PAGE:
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See Subway Trains from the Surface of Market Street

Purple light shows a Muni subway heading inbound, while an M or (a Daly City BART train?) heads outbound…somewhere below. Image: Illuminate

Imagine standing on Market Street and seeing bars of colored lights move over the street, tracking the location of the BART and Muni vehicles below.

Yesterday evening, Illuminate, a San Francisco artists collaborative, held a demonstration of "Lightrail," a proposed project from artists George Zisiadis and Stefano Corazza, for Market Street. The demonstration, which was held in a space above The Hall at Market and 6th, was hosted by Ben Davis, the founder and CEO of Illuminate. By projecting video on all four walls of the space, they created a virtual-reality like experience of what it would be like to stand on Market Street with the proposed arts project already in place.

The artists want to suspend a string of LEDs, one on each side of Market Street, from One Market to Van Ness. The lights will be wired into the BART and Muni subway system computers, so they will change color and move with the trains; bars of light will appear to follow the trains below Market Street in real time. In effect, everyone will be able to see the movements of underground transit from the surface. It will be "celebrating mass transit on the civic spine," explained Davis. Jump to the bottom and take a look at the embedded video if you're having trouble visualizing what that would look like.

The upstairs demo room above the Hall on Market Street. Photo: Illuminate
The upstairs demo room above the Hall on Market Street. Photo: Illuminate

By the way, if that sounds a little ambitious for an arts project, these are the same people who installed the moving "Bay Lights" that now adorn the Bay Bridge.

Davis explained the philosophical underpinnings of the proposed "Lightrail" installation during his presentation. He showed old films of Market Street, before it was dominated by the automobile. It was, as he called it, a true "civic spine," where people walked freely among horse carts, bicycles, streetcars, and the occasional Model T. He also talked about the planner Jasper O'Farrell, the Irish engineer who designed Market Street to join the two street grids on either side, patterning it on Market Street in Philadelphia as a crossroads for the city. Davis then showed old photos of how the "Robert Moses inspired" Embarcadero and Central Freeways all-but ruined that vision until they were torn down after the 1989 Loma Prieta earthquake.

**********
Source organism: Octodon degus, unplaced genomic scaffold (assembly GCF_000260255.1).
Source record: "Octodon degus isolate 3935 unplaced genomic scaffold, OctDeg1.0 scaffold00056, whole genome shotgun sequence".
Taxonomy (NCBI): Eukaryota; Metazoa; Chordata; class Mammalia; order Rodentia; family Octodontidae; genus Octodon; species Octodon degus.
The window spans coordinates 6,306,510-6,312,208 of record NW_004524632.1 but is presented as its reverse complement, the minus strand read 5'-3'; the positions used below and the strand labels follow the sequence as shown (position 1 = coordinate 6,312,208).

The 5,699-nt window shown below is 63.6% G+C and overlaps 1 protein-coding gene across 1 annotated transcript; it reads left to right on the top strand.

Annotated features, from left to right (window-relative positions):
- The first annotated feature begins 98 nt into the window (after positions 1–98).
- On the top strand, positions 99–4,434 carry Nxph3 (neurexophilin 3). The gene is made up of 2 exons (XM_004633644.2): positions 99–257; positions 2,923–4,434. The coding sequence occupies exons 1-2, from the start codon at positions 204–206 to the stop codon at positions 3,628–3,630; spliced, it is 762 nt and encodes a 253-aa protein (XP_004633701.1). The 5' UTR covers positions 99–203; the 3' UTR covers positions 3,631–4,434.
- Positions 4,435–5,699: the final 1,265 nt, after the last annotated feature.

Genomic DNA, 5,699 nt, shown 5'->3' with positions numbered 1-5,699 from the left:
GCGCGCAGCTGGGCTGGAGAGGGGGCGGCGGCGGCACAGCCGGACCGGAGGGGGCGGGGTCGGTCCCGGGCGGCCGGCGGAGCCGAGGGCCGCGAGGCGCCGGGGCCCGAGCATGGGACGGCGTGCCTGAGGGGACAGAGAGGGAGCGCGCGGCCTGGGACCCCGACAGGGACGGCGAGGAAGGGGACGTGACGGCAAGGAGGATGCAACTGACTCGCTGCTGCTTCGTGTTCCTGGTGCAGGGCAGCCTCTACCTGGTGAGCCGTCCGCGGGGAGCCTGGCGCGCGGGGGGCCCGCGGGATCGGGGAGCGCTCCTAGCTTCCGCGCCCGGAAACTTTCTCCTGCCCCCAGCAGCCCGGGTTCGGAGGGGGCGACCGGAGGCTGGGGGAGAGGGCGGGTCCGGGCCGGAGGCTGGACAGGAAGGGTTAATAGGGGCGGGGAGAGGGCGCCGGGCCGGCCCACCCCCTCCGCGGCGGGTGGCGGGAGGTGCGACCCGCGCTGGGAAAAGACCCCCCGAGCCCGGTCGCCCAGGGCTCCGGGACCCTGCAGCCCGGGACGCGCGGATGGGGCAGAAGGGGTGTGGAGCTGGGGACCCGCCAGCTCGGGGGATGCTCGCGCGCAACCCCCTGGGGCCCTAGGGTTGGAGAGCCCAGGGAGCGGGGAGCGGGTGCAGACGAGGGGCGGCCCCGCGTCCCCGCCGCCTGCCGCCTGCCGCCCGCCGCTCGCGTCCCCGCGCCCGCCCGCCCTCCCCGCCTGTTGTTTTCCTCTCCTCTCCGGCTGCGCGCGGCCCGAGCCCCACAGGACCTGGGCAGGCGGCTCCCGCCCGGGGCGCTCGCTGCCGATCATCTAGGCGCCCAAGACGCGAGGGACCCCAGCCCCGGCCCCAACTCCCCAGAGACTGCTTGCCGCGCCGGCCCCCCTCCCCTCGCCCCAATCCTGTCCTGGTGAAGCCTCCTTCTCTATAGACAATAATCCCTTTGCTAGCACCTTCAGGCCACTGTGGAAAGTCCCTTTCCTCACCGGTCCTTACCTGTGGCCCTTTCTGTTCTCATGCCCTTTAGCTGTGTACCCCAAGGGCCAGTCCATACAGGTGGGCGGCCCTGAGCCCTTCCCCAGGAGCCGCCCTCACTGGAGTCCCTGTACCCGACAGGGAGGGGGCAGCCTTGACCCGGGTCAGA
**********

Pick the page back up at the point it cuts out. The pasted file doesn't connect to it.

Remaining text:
Tim Chan, with BART Planning and Development, snapped photos of the demo last night. Photo: Streetsblog
Tim Chan, with BART Planning and Development, snapped photos of the demo last night. Photo: Streetsblog

Davis's vision is to continue that transformation of Market Street back into an integrated civic space. The new lights would just be one component, reminding people on the surface of all the activity directly below. But, more importantly, he said he hoped one day that Market Street would be returned to pedestrians and bicycles. He even suggested that some day the mass of buses on Market Street, constantly jostling for position with bikes, taxis, and pedestrians, could be replaced by low-floor light rail vehicles using the existing F-line tracks.

It was a bold vision and one which gets to the core of the livable streets movement--are streets primarily for cars and transit vehicles? Or are some streets, at least, better suited as primarily elongated civic spaces, designed for people to enjoy, full of street trees, arts, and social interactions?

Over a century ago, Paris's Champs Elysee became world-famous in part through the use of gas lamps. Today, the Light-Emitting Diode, with its energy efficiency, rich colors, and the ability to control and animate them with computers, can turn Market Street into something truly amazing. Either way, San Francisco's main street could certainly benefit from more illumination. The rub will be whether or not the group can raise the money they need. They've currently raised $500,000 in seed funds--they need about $10 million more.

Still having trouble imagining what this would all look like? Illuminate posted this video to help explain how it would all work. Enjoy.

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